11:48 am CST - December 21, 2009
Posted under The Scoop
By Matthew Murray, CQ-Roll Call
Speaking on CNN’s “State of the Union,” Sen. Ben Nelson , D-Neb., said he “didn’t ask for a special favor here … didn’t ask for a carve-out.”
“He’s said publicly he’s having trouble with the budget and this will add to the budget woes,” Nelson said of Republican Gov. Dave Heineman . “I said, look, we have to have this fixed.”
Nelson’s comments Sunday morning came as Republicans stepped up their criticisms of the “Cornhusker kickback” included in the Senate health care bill, which is expected to pass the Senate by Friday. The proposal would force the federal government to pay the entire insurance bill for poor Nebraskans. Critics decry the subsidy as a blatant political bribe intended to secure Nelson’s decisive 60th health care vote Saturday.
On the same program, Sen. Lindsey Graham , R-S.C., expressed doubts that Nelson’s deal is even legal.
“I’ve got a 30 percent African-American population, a lot of low-income African-Americans on Medicaid,” Graham said. “There are a lot of people, Democrats and Republicans, who are upset by this. Is it constitutional? I want the attorney general of South Carolina to look at this.”
With both chambers now expected to hash out their differences after the new year, Nelson said he would not support a blended bill that includes a “public plan” or House-proposed tax on wealthy Americans.
“I don’t want to throw down the gauntlet here or make a bright line or anything like that,” Nelson said. “But you always know material changes, something that would change the paradigm from where it is.”
Other lawmakers appearing on the Sunday talk shows had strong thoughts about Nelson’s move, the timing of the vote and what the bill is supposed to accomplish.
“I think it’s interesting that the American people oppose this legislation by every opinion poll, CNN last week, 61 percent opposed, 36 percent support.” Sen. Jon Kyl , R-Ariz., remarked on ABC’s “This Week.” “They can’t sell it on the merits. So the way they sell it is through an artifice. First of all, you have to vote up against Christmas. If you want to go home for Christmas, you’ve got to go through these series of votes and vote for it.
“And, secondly, what do you want? The president is reported to have said to people at the White House, ‘Everything is negotiable, except getting a bill.’ What do you want? And we found what the price of that was as we began to read the bill that we’ve now had for less than 24 hours, when the senator from Nebraska on page 98 of the bill gets his state specifically exempted from having to pay the increased Medicaid costs associated with the bill.
““So the rest of us, the good folks of Illinois and the good folks of Arizona, are going to be paying the $26 billion over the next 10 years for the increased Medicaid that the people in Nebraska won’t have to pass.”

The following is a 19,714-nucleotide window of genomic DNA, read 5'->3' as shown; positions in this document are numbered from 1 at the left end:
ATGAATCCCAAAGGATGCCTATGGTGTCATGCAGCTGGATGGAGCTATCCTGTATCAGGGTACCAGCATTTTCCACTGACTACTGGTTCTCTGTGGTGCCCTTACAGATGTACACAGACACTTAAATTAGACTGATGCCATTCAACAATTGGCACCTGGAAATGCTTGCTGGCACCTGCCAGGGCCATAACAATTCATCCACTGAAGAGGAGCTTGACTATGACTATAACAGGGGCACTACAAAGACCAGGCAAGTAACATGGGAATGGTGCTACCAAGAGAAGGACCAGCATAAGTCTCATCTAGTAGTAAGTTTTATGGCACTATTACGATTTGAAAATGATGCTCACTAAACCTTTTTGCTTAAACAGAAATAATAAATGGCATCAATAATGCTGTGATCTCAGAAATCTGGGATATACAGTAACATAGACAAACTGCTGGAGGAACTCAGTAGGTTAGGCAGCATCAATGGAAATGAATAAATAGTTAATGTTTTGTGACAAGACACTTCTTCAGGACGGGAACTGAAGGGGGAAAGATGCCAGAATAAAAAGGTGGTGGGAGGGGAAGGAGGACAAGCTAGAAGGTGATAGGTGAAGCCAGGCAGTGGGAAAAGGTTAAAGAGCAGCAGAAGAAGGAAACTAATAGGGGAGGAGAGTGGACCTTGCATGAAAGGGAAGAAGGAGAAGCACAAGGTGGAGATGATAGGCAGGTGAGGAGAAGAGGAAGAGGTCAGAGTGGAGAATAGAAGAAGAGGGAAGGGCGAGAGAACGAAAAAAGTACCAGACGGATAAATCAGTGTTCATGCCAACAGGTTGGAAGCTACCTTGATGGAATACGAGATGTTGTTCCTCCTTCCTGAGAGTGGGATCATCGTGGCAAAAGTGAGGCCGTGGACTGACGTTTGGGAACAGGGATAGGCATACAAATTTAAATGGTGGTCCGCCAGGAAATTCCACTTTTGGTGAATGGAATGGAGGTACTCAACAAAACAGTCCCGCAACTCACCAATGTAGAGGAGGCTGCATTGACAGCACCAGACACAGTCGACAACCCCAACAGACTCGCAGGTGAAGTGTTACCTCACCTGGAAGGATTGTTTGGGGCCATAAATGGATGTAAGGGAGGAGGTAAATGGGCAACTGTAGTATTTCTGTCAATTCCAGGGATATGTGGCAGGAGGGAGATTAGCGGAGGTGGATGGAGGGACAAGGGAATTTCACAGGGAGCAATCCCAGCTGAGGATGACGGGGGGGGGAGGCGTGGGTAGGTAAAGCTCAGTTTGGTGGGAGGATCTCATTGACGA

Senate Majority Whip Richard J. Durbin , D-Ill., also appearing on the ABC program, called Nelson’s support a “breakthrough” and “we have to look at the positive side of this thing. For once we’re able to say to the American people: We’re going to help you make health insurance more affordable.”
Democratic Sens. Sherrod Brown of Ohio and Kent Conrad of North Dakota echoed the “doing nothing is not an option” mantra that has accompanied the debate since its inception.
“It is very clear that the bill, the final bill, to pass in the United States Senate is going to be — have to be very close to the bill that has been negotiated here,” Conrad said on “Fox News Sunday.” “Otherwise you will not get 60 votes in the United States Senate. So, look. This is a bill that does reduce the deficit according to the independent expert. This is a bill that expands coverage to 30 million people. This is a bill that will begin to control the cost explosion, has got critically important insurance reforms, delivery system reforms.
“So those who say kill the bill, I think they have really missed the boat,” he said. “We are headed for Medicare being bankrupt in eight years. Premiums are rising three times as fast as wages. Doing nothing is really not an option.”
“This bill, if we do nothing, insurance premiums are going to double,” Brown said on CBS’s “Face the Nation.” “You know, I’m amazed as I hear Republican after Republican take to the Senate floor and defend the insurance companies, practices worthy of Ebenezer Scrooge. And the way they’d have it is that the insurance companies would cancel Tiny Tim for a pre-existing condition. I mean it’s clearly not sustainable what we’re doing now. We clearly need to go on a different path.”